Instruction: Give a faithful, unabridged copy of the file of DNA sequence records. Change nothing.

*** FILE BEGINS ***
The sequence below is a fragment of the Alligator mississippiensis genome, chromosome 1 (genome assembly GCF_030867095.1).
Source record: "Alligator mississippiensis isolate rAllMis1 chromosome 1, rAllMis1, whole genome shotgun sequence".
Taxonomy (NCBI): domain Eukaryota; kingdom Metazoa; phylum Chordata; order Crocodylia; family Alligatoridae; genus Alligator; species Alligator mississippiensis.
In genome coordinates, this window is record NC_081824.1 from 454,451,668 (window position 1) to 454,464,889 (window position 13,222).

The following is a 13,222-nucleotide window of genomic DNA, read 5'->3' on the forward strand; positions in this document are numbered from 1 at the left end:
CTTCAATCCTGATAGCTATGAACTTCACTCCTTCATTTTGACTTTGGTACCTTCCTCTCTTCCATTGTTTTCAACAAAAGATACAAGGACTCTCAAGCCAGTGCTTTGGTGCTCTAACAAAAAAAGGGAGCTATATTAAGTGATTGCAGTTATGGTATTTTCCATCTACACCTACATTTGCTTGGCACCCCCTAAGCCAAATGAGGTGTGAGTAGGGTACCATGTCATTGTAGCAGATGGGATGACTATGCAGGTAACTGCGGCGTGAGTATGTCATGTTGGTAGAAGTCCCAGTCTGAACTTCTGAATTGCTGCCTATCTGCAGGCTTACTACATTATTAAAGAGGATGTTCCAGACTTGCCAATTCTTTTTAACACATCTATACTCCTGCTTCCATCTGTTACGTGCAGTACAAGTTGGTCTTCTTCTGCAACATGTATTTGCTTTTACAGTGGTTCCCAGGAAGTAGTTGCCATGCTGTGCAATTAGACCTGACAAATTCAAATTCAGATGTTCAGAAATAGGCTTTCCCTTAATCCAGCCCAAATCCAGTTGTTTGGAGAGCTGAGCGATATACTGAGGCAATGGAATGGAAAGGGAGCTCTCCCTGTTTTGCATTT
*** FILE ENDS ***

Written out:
The sequence below is a fragment of the Alligator mississippiensis genome, chromosome 1 (genome assembly GCF_030867095.1).
Source record: "Alligator mississippiensis isolate rAllMis1 chromosome 1, rAllMis1, whole genome shotgun sequence".
Taxonomy (NCBI): domain Eukaryota; kingdom Metazoa; phylum Chordata; order Crocodylia; family Alligatoridae; genus Alligator; species Alligator mississippiensis.
In genome coordinates, this window is record NC_081824.1 from 454,451,668 (window position 1) to 454,464,889 (window position 13,222).

The following is a 13,222-nucleotide window of genomic DNA, read 5'->3' on the forward strand; positions in this document are numbered from 1 at the left end:
CTTCAATCCTGATAGCTATGAACTTCACTCCTTCATTTTGACTTTGGTACCTTCCTCTCTTCCATTGTTTTCAACAAAAGATACAAGGACTCTCAAGCCAGTGCTTTGGTGCTCTAACAAAAAAAGGGAGCTATATTAAGTGATTGCAGTTATGGTATTTTCCATCTACACCTACATTTGCTTGGCACCCCCTAAGCCAAATGAGGTGTGAGTAGGGTACCATGTCATTGTAGCAGATGGGATGACTATGCAGGTAACTGCGGCGTGAGTATGTCATGTTGGTAGAAGTCCCAGTCTGAACTTCTGAATTGCTGCCTATCTGCAGGCTTACTACATTATTAAAGAGGATGTTCCAGACTTGCCAATTCTTTTTAACACATCTATACTCCTGCTTCCATCTGTTACGTGCAGTACAAGTTGGTCTTCTTCTGCAACATGTATTTGCTTTTACAGTGGTTCCCAGGAAGTAGTTGCCATGCTGTGCAATTAGACCTGACAAATTCAAATTCAGATGTTCAGAAATAGGCTTTCCCTTAATCCAGCCCAAATCCAGTTGTTTGGAGAGCTGAGCGATATACTGAGGCAATGGAATGGAAAGGGAGCTCTCCCTGTTTTGCATTT